BMA Concise Guide to Medicine & Drugs


Brand names Betim, Nyogel, Timoptol, Timoptol LA

Used in the following combined preparations Combigan, Cosopt, DuoTrav, Ganfort, Prestim, Xalacom


Drug group Beta blocker and drug for glaucoma

Overdose danger rating High

Dependence rating Low

Prescription needed Yes

Available as generic Yes


Timolol is a non-cardioselective beta blocker used to treat angina. It may be given after a heart attack to prevent further damage to the heart. Timolol is also used to treat hypertension (high blood pressure), but is not usually used to initiate treatment. It is also commonly given as eye drops to people with certain types of glaucoma and is occasionally given to prevent migraine. Timolol can occasionally cause breathing difficulties, especially in people with respiratory diseases; this is more likely with the tablets, but it can also occur in people using the eye drops. Timolol may also mask the body’s response to low blood sugar and, for that reason, is prescribed with caution to diabetics on insulin.


Your drug prescription is tailored for you. Do not alter dosage without checking with your doctor.

How taken/used Tablets, eye drops.

Frequency and timing of doses 1–3 x daily.

Adult dosage range By mouth 10–60mg daily (hypertension); 10–60mg daily (angina/hypertension); 10–20mg daily (after a heart attack); 10–20mg daily (migraine prevention).

Onset of effect Within 30 minutes (by mouth); 15–20 minutes (eye drops).

Duration of action Up to 24 hours.

Diet advice None.

Storage Keep in original container at room temperature out of the reach of children.

Missed dose Take as soon as you remember. If your next dose is due within 3 hours, take a single dose now and skip the next.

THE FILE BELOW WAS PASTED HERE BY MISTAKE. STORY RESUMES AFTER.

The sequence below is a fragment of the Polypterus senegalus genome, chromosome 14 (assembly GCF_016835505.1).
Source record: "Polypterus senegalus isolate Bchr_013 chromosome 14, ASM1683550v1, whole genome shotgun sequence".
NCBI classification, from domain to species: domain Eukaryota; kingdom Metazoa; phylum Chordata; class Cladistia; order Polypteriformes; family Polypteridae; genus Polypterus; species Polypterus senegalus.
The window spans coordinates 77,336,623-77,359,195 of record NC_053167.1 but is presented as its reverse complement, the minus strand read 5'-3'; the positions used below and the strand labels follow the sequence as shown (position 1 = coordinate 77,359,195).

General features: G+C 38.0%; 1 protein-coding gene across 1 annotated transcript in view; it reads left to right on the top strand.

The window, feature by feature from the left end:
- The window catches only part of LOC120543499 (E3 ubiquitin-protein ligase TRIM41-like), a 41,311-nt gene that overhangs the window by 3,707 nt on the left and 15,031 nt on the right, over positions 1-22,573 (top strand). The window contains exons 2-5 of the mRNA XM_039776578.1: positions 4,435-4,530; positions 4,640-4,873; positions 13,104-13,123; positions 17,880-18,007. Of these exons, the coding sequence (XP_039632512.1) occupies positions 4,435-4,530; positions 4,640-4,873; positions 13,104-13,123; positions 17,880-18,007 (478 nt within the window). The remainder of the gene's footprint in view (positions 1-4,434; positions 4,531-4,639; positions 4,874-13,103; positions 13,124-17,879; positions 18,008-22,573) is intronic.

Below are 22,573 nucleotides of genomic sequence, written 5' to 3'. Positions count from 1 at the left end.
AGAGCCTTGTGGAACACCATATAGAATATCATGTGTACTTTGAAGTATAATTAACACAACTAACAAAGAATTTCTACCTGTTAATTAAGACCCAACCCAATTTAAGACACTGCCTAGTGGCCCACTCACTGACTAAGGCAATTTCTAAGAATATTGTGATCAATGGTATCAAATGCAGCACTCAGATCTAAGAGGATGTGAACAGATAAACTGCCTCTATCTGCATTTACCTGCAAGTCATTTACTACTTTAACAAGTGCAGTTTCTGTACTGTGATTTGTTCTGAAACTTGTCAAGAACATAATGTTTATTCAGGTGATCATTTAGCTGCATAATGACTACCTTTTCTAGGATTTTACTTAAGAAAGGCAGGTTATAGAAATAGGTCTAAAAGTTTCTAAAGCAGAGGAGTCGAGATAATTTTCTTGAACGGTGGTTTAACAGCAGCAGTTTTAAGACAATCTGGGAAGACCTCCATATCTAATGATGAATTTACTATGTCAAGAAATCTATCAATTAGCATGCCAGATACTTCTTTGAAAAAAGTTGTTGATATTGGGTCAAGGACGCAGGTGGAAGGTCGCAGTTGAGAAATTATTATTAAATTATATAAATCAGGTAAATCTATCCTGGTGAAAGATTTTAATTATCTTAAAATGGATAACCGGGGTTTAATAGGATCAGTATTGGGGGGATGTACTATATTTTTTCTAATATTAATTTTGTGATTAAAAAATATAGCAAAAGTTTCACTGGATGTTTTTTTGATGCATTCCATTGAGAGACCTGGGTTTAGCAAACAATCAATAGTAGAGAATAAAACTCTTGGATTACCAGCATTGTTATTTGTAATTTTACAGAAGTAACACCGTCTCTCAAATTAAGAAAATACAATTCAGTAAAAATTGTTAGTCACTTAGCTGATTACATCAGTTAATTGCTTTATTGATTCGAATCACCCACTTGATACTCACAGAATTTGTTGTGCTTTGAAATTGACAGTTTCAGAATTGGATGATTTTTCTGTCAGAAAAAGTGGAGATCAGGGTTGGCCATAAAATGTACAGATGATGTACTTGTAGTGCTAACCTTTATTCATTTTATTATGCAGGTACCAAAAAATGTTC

Stopping the drug Do not stop taking the drug without consulting your doctor; stopping the drug may lead to worsening of the underlying condition.


Seek immediate medical advice in all cases of overdose by mouth. Take emergency action if breathing difficulties, palpitations, or loss of consciousness occur.


Eye drops commonly cause only irritation of the eyes, which, if severe, should be discussed with your doctor. Rarely, the drug may be absorbed from the eyes into the body and cause the systemic side effects that may occur with oral use. All systemic adverse effects should be reported to your doctor. The most common systemic effects are lethargy, fatigue, and cold hands and feet. Nausea and vomiting are less common. Also uncommon are vivid dreams or nightmares, rash, dry eyes, and visual disturbances; you should stop taking the drug if any of these occur. Timolol can also occasionally provoke or worsen heart problems and asthma. If you experience fainting or palpitations (which may be a sign that the drug has slowed the heartbeat or lowered blood pressure excessively), breathlessness, or wheezing, you should stop taking the drug and contact your doctor immediately.


Calcium channel blockers may cause low blood pressure, a slow heartbeat, and heart failure if used with timolol.

Cardiac glycosides (e.g. digoxin) may increase the heart-slowing effect of timolol.

Antihypertensive drugs Timolol may enhance the blood-pressure-lowering effect.

Drugs for asthma (e.g. salbutamol, salmeterol, and other beta agonists) The effects of these drugs may be reduced by timolol.


Be sure to tell your doctor if:

· You have heart problems.

· You have kidney or liver problems.

· You have a lung disorder such as asthma, bronchitis, or emphysema.

· You have diabetes.

· You have psoriasis.

· You are taking other medicines.

Pregnancy Safety in pregnancy not established. Discuss with your doctor.

Breast-feeding The drug passes into the breast milk, but at normal doses adverse effects on the baby are unlikely. Discuss with your doctor.

Infants and children Not usually prescribed.

Over 60 Reduced dose may be necessary.

Driving and hazardous work Avoid such activities until you have learned how timolol affects you because the tablets may cause dizziness or fatigue, and the eye drops may cause blurred vision.

Alcohol Avoid excessive intake. Alcohol may increase the blood-pressure-lowering effects of timolol.

Surgery and general anaesthetics Occasionally, timolol eye drops may need to be stopped before you have a general anaesthetic, but only do this after discussion with your doctor or dentist.


No problems expected.